August 28th, 2014

Need-to-know: summer tech rundown


billgates_icebucket-900x450Catching up on the news as you head back into the classroom? Here’s what you need to know about the biggest tech milestones from the past few months.

A wildly popular viral fundraiser took the Internet by storm, raising $80 million for ALS awareness and research. It began when former BC athlete Peter Frates challenged his friends and family to donate to the ALS Association or pour a bucket of ice water over their head, film it, and post it to social media. Between June 1 and Aug. 17, 2.4 million people posted their videos on Facebook, and the challenge has now reached nearly every country in the world, with major public figures and celebrities joining in.

Facebook ≠ happiness
Facebook revealed this summer that it changed users’ news feeds to study the effect of news feed content on people’s emotions. In January 2012, Facebook altered what 700,000 users saw, showing mostly-negative posts to some and positive posts to others. The study, which Facebook and Cornell co-researched, aimed to find if emotions could spread between people without in-person contact. The company found that people who saw positive images normally created happier posts and vice versa. Meanwhile, another study showed that the more college-aged adults used Facebook, the worse they felt.

Sponsored content makes millions for Buzzfeed 
Buzzfeed announced $50 million in new funding, which it will use to expand its reporting staff as well as produce more in-house videos. The online giant considers itself primarily a technology company and has been a major player in the changing relationship between media organizations and advertisers. Its business model relies on sponsored articles, which are paid for by an advertiser but appear in Buzzfeed’s style. Other high-profile organizations like the New York Times have recently featured sponsored content in the wake of Buzzfeed’s popularity.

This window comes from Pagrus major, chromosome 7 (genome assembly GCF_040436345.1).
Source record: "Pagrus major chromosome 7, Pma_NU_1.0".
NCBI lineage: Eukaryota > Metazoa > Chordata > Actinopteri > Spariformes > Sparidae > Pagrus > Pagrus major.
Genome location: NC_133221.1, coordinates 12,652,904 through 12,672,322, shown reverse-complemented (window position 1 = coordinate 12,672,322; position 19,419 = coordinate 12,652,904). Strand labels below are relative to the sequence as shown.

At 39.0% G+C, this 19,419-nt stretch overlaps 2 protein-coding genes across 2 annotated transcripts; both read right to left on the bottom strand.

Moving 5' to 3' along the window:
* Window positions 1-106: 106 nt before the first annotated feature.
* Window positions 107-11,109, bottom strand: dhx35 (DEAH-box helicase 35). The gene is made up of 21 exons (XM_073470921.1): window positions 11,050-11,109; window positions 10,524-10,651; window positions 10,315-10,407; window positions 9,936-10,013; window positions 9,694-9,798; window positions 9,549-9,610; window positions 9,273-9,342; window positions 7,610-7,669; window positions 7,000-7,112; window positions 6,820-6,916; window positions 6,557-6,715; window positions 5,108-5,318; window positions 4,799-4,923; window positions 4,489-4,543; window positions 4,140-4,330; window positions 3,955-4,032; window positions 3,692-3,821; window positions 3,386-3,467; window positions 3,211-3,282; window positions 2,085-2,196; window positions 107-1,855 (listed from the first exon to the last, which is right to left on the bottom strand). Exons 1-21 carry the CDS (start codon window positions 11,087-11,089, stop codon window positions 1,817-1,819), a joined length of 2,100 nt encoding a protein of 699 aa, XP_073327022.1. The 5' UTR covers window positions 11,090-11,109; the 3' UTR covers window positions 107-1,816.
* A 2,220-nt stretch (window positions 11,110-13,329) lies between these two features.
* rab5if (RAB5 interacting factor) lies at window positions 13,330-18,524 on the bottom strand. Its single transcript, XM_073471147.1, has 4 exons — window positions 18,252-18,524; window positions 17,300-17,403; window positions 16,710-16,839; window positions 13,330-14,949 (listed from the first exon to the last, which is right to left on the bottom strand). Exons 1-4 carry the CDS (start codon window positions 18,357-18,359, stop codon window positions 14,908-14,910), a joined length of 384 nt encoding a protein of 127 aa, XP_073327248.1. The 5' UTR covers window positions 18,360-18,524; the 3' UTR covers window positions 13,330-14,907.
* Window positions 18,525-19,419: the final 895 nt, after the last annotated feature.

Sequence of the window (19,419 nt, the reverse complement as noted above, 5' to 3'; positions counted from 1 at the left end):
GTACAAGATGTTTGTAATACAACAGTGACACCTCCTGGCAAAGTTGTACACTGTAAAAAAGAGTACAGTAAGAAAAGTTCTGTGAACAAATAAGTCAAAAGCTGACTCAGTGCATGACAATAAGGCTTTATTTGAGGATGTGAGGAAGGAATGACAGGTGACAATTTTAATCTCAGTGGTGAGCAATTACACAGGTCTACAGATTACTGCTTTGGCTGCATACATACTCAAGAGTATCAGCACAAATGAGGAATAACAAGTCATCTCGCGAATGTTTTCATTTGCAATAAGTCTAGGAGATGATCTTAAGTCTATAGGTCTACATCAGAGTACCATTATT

Net neutrality vs. Internet free speech
A rule by the Federal Communications Commission (FCC) was overturned, potentially affecting free speech on the Internet. “Net neutrality” is an FCC rule that Internet providers cannot sell better service to some companies than others. But a court overturned that rule, putting the issue up for debate until they issue a new decision at the end of 2014. Some people have raised the concern that without net neutrality, independent sites and small businesses, who cannot pay for faster service to Internet users, will suffer.

Twitter cracks down on terrorists
The Islamic State of Iraq and the Levant, a Sunni extremist group that the U.S. has deemed a terrorist organization, promoted its message on social media this summer, particularly with video and images showing the execution of American journalist James Foley. YouTube and Twitter have since removed the images and Twitter has cracked down on the group recently by deleting accounts that belong to members. Experts have said that terrorists frequently use social media to spread propaganda and recruit new members, and a report by the Wilson Center this year called Twitter terrorists’ favorite platform. Some have criticized the move as an attack on free speech, but others say an upside is that it makes it harder for terrorists to share propaganda.

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